The financing facility is secured by among others a first ranking legal assignment of all of PIPP’s rights, interests, titles and benefits under the material project documents, the Takaful contracts/insurance policies and all performance and/or maintenance bonds issued or to be issued to PIPP in relation to the project and the proceeds therefrom, a first ranking fixed and floating charge over all of the assets of PIPP as well as a first ranking fixed charge over the project land.
Further, the payment obligations of PIPP under the financing facility is guaranteed by Worldwide in addition to Worldwide’s undertaking to, among others, cover any shortfall in PIPP’s payment obligations, cover any cost overruns of the project and ensure the successful completion of the project. Along with the financing facility, the project also requires equity funding, whereby the sponsors via an equity contribution agreement would provide their respective proportion of capital contribution of no less than 20% of the total project cost to PIPP in accordance with the terms and conditions thereof.
Throughout the tenure of the financing facility, PIPP is obliged to ensure that the finance to equity ratio does not exceed 80:20 and the finance service cover ratio must be at least 1.25x.
* Stressed timeline – One of the key challenges faced by all project finance related transactions is to meet various project milestones and the timeline in order to achieve financial close. This was further exacerbated by the Covid-19 situation in Malaysia and the ensuing movement control orders imposed by the Government of Malaysia from March 2020 in an effort to curb the spread of the coronavirus. These lockdowns presented logistics challenges in terms of interactions between the stakeholders, which were critical to the successful financial closure of such a large and complex project financing.
At the same time, PIPP was also undergoing a corporate restructuring exercise whereby Worldwide acquired a 40% equity stake in PIPP from Maxim. This restructuring exercise involved lengthy negotiations and an additional documentation process, which put further stress on the timeline to achieve financial close.
While PIPP, the sponsors, the financiers and the legal counsels worked arduously to ensure that all documentations were completed to the satisfaction of all stakeholders, PIPP together with Worldwide were tasked to seek the extension of time to meet financial close from the Commission, knowing that the Commission does not view such request for extension of time lightly. Nevertheless, Worldwide was able to convince the Commission to approve the extensions, given that it was already reaching the tail-end of the financing process, and also in view of the Covid-19 pandemic situation.
In the meantime, the deadline to meet the first payment to the EPCC contractor was due and, with the extension of financial close, PIPP was able to meet the initial conditions precedent for drawdown under the financing facility in order to make the first payment to the contractor.
* Market volatility – Another key and overarching challenge faced by PIPP, was the unfavourable bond market conditions at the end of 2020 and the beginning of 2021.
The project was initially intended to be funded via a project finance Sukuk issue of up to 18 years, premised on an AA3 rating from RAM Rating Services Berhad. Work had already been undertaken/commenced with domestic rating agencies in order to provide potential investors with indications of the project rating and investor appetite was initially gauged to have been sufficient, particularly given the strong contractual framework for the project. Interest rates were at a record low following a cumulative 125bp point cut in the Overnight Policy Rate (OPR) by Bank Negara Malaysia (BNM) between January and July 2020.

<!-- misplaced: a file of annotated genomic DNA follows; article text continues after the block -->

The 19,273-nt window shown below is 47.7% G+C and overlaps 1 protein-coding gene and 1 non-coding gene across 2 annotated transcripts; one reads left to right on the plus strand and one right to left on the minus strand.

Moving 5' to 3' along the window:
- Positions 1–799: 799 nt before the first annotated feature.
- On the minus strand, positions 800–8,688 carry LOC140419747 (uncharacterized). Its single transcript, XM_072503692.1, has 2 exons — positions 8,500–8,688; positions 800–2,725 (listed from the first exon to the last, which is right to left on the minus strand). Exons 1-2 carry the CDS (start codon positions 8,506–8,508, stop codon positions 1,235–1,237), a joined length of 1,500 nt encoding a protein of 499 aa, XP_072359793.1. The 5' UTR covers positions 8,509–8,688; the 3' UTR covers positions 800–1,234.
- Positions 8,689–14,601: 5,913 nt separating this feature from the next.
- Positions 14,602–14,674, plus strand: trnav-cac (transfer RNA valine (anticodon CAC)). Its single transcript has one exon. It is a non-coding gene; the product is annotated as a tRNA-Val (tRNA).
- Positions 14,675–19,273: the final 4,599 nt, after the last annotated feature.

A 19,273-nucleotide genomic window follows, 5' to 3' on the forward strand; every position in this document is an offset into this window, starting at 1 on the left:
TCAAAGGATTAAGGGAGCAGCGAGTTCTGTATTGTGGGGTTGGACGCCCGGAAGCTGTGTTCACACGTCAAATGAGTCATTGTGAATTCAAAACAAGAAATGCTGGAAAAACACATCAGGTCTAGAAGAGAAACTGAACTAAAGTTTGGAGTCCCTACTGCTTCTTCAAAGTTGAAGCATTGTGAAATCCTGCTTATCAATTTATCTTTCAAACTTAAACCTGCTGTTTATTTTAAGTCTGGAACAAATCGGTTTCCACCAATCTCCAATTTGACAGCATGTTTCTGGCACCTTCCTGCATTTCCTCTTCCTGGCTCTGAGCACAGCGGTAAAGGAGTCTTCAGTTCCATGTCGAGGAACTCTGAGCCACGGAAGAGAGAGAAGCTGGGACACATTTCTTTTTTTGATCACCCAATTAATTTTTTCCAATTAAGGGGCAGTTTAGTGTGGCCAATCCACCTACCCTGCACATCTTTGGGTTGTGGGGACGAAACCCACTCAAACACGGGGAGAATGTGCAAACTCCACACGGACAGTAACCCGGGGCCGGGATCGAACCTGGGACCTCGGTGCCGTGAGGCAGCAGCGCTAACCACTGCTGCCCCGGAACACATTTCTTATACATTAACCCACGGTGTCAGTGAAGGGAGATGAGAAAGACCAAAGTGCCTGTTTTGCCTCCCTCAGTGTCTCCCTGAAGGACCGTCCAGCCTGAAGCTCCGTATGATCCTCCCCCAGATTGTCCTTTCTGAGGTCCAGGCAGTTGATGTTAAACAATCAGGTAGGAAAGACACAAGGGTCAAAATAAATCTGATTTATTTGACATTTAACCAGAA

However, the bond market turned volatile towards the end of 2020 and early in 2021, largely fuelled by inflation fears on the back of US stimulus hopes, vaccines progress and Federal Reserve’s policy stance. Investor demand for longer-dated paper were low and investors either preferred to stay on the sidelines or demanded higher compensation in yields to offset the uncertainties in the market. Several issuers that tapped the market during the period, including government-guaranteed issuers, were not able to garner sufficient liquidity for longer-dated bonds without paying steep premiums.
Given the following, as customary for project financings, (i) the tariff structure already agreed with TNB; (ii) the project company had already provided its customary assurances provided to various stakeholders on costs-to-complete; (iii) internal project budgeting, which already included heads of terms signed with long-lead time equipment providers and the EPCC contractor; (iv) financing cost expectations (which had an upper bound);); and (v) the sponsors’ and EPCC contractor’s expected rates of returns, there was an urgent need to pivot to an alternative financing plan in order to ensure the project would be able to be delivered as promised without reopening any new commercial discussions with all parties.
As such, amid the volatility in the market and mounting pressure to achieve financial close, financiers were required to quickly pivot and look for alternative solutions and work with PIPP to re-craft the financing plan. The natural alternative was the loan/project financing market, where it was gauged that there would be sufficient liquidity from lenders that appreciated the structure, the sponsors and the risks, in order to secure the five-year bridge financing facility, which also resulted in interest cost savings for PIPP against the planned Sukuk offering. This enabled the sponsors to carry on with the scheduled construction of the project, with a limited initial amortisation profile, while providing some respite for PIPP to chart its refinancing strategies prior to the maturity of the financing facility.
This quick pivot was due in no small measure to the rapid reaction and diligence by the financiers group, which ensured financial close was achieved on time, to sponsors’ satisfaction. Furthermore, as the covenants and conditions for the financing were already pre-negotiated with the client earlier in anticipation of the previous proposed Sukuk solution, coupled with partial engagement with project finance lenders, the eventual credit assessment process by the financiers was able to be expedited given the shorter period required for negotiation.